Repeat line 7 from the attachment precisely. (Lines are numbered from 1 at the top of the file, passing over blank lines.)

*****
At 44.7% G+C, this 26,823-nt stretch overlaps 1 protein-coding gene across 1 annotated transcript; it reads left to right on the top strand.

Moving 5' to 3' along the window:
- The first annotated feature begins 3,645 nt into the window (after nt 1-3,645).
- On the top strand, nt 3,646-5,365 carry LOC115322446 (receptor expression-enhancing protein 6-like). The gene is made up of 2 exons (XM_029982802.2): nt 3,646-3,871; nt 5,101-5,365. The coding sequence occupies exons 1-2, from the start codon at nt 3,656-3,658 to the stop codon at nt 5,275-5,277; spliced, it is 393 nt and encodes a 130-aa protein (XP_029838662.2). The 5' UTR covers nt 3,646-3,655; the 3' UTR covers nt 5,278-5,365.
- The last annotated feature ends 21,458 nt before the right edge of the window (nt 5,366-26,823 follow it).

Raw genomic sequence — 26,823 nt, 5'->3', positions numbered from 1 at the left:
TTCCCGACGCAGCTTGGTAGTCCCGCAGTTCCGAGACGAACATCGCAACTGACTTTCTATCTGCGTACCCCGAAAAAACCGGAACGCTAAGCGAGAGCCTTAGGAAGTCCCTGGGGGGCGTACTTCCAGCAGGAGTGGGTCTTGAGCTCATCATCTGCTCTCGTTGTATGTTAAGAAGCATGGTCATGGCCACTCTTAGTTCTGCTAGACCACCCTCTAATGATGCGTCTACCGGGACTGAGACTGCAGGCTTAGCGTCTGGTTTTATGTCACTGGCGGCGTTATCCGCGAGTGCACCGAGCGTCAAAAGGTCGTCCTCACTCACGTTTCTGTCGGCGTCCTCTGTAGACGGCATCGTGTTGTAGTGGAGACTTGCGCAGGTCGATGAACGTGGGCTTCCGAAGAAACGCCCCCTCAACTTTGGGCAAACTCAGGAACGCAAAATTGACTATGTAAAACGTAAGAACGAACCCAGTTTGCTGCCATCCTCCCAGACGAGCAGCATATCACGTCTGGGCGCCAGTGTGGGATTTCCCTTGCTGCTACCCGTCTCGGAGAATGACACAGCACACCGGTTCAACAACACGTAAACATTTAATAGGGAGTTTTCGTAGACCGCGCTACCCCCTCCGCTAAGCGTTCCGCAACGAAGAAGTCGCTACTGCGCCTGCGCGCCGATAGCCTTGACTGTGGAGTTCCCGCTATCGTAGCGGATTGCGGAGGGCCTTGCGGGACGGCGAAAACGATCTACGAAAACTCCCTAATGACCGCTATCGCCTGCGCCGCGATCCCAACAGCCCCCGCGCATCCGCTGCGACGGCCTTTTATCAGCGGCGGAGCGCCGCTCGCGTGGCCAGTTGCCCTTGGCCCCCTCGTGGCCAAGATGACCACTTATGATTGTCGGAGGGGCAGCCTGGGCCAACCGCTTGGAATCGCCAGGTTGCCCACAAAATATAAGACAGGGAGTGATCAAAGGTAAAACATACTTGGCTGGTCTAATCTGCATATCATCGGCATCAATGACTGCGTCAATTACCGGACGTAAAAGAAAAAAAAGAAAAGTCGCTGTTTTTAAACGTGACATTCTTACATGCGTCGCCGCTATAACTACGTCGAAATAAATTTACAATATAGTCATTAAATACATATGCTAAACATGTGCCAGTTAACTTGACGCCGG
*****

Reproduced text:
TTCCCGACGCAGCTTGGTAGTCCCGCAGTTCCGAGACGAACATCGCAACTGACTTTCTATCTGCGTACCCCGAAAAAACCGGAACGCTAAGCGAGAGCCTTAGGAAGTCCCTGGGGGGCGTACTTCCAGCAGGAGTGGGTCTTGAGCTCATCATCTGCTCTCGTTGTATGTTAAGAAGCATGGTCATGGCCACTCTTAGTTCTGCTAGACCACCCTCTAATGATGCGTCTACCGGGACTGAGACTGCAGGCTTAGCGTCTGGTTTTATGTCACTGGCGGCGTTATCCGCGAGTGCACCGAGCGTCAAAAGGTCGTCCTCACTCACGTTTCTGTCGGCGTCCTCTGTAGACGGCATCGTGTTGTAGTGGAGACTTGCGCAGGTCGATGAACGTGGGCTTCCGAAGAAACGCCCCCTCAACTTTGGGCAAACTCAGGAACGCAAAATTGACTATGTAAAACGTAAGAACGAACCCAGTTTGCTGCCATCCTCCCAGACGAGCAGCATATCACGTCTGGGCGCCAGTGTGGGATTTCCCTTGCTGCTACCCGTCTCGGAGAATGACACAGCACACCGGTTCAACAACACGTAAACATTTAATAGGGAGTTTTCGTAGACCGCGCTACCCCCTCCGCTAAGCGTTCCGCAACGAAGAAGTCGCTACTGCGCCTGCGCGCCGATAGCCTTGACTGTGGAGTTCCCGCTATCGTAGCGGATTGCGGAGGGCCTTGCGGGACGGCGAAAACGATCTACGAAAACTCCCTAATGACCGCTATCGCCTGCGCCGCGATCCCAACAGCCCCCGCGCATCCGCTGCGACGGCCTTTTATCAGCGGCGGAGCGCCGCTCGCGTGGCCAGTTGCCCTTGGCCCCCTCGTGGCCAAGATGACCACTTATGATTGTCGGAGGGGCAGCCTGGGCCAACCGCTTGGAATCGCCAGGTTGCCCACAAAATATAAGACAGGGAGTGATCAAAGGTAAAACATACTTGGCTGGTCTAATCTGCATATCATCGGCATCAATGACTGCGTCAATTACCGGACGTAAAAGAAAAAAAAGAAAAGTCGCTGTTTTTAAACGTGACATTCTTACATGCGTCGCCGCTATAACTACGTCGAAATAAATTTACAATATAGTCATTAAATACATATGCTAAACATGTGCCAGTTAACTTGACGCCGG